Some Male Lovers Existential Crisis

Some Male Lovers Existential Crisis
10 maio 11:34 2018 Imprimir

By Roger Costa


A man hides out in the park where he pours out in tears; he’s in trouble, an apparent heartache, a strong desire he can’t control. Korean master Hong Sangsoo’s 21st feature-film embodies all the questioning about love, desire, loyalty, marriage and creative process he’s been depicting throughout his fascinating career, though this time it feels more dramatic and impulsively sad, as if he found out the answers for his questions, especially after his own marital scandal. In a fashionable B&W, the film observes the passionate impulses of a womanizer publisher, dealing with his multiple romances: his wife, his former assistant, a secretary, and a ravishing new employee, played by Sangsoo’s muse Kim Minhee. Through long conversations and many confrontations, the director makes a philosophical and perceptive portrait on modern relationship, as the protagonist looks for the meaning of existence, and how to control his unfaithful behavior. Elegantly funny, sensitive and somehow aggressive (there is a fight scene!), Sangsoo brilliantly closes a personal cycle of explanations, in a very humane cinematic ambiance. (Cinema Guild. 5/11. Film Society of Lincoln Center.)


Young Adam is back home for Christmas but he has other reasons to be there. His recent marriage and soon-to-be-born baby need some extra care, and capital, so the sale of some of the family’s property would sort things out. But first he must deal with his unsolved matters with his brother, as well as those related to his parents. Polish director Piotr Domalewski’s family drama is a character-driven, fast-paced and intriguing look at a dysfunctional family and the need of forgiveness and understanding. Adam is dealing with a personal crisis where he decides to stir up everyone’s affection towards him: he’s constantly questioning his parents’ love, the same way he doubts his wife, his brother and everyone around. Making an impressive debut, Domalewski follows his protagonist everywhere, conceiving a masterful work on male uneasiness and ambition. (Screening May 12 and 22, as part of the Panorama Europe 2018 at Museum of Moving Image.)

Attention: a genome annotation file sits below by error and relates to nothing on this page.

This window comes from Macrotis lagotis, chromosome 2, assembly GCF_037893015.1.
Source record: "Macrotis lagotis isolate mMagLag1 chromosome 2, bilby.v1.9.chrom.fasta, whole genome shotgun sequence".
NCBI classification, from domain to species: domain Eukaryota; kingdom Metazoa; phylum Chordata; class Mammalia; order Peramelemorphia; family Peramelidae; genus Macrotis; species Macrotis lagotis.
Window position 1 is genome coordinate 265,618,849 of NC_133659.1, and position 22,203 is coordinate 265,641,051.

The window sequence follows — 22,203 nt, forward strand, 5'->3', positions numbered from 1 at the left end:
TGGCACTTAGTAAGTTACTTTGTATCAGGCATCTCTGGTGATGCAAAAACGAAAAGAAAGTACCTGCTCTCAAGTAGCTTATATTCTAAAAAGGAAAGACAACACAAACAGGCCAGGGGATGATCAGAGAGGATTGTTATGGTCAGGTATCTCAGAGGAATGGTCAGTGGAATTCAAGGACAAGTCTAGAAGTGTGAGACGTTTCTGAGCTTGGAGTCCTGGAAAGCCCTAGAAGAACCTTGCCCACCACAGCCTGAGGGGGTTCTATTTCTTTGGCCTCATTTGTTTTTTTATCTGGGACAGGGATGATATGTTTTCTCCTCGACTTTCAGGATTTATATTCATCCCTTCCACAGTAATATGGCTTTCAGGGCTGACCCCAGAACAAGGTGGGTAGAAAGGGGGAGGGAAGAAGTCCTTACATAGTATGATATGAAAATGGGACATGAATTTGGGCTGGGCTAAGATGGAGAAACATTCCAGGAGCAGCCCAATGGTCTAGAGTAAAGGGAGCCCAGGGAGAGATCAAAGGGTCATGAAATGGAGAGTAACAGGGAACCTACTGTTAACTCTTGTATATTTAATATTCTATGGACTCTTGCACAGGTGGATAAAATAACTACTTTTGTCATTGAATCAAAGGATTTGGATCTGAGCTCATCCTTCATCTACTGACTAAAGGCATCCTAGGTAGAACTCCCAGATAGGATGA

Portuguese director Rita Azevedo Gomes examines poets Sophia de Mello Breyner and Jorge de Sena’s exchanging love-letters in the experimental, poetic and inclusive CORRESPONDENCES. The same structure is found in Austrian filmmaker Ruth Beckermann’s tender THE DREAMED ONES (pictured), where two actors re-enact the love affair between Ingeborg Bachmann and Paul Celan, two renowned poets from postwar Germany. (The Festival runs thru May 31.)


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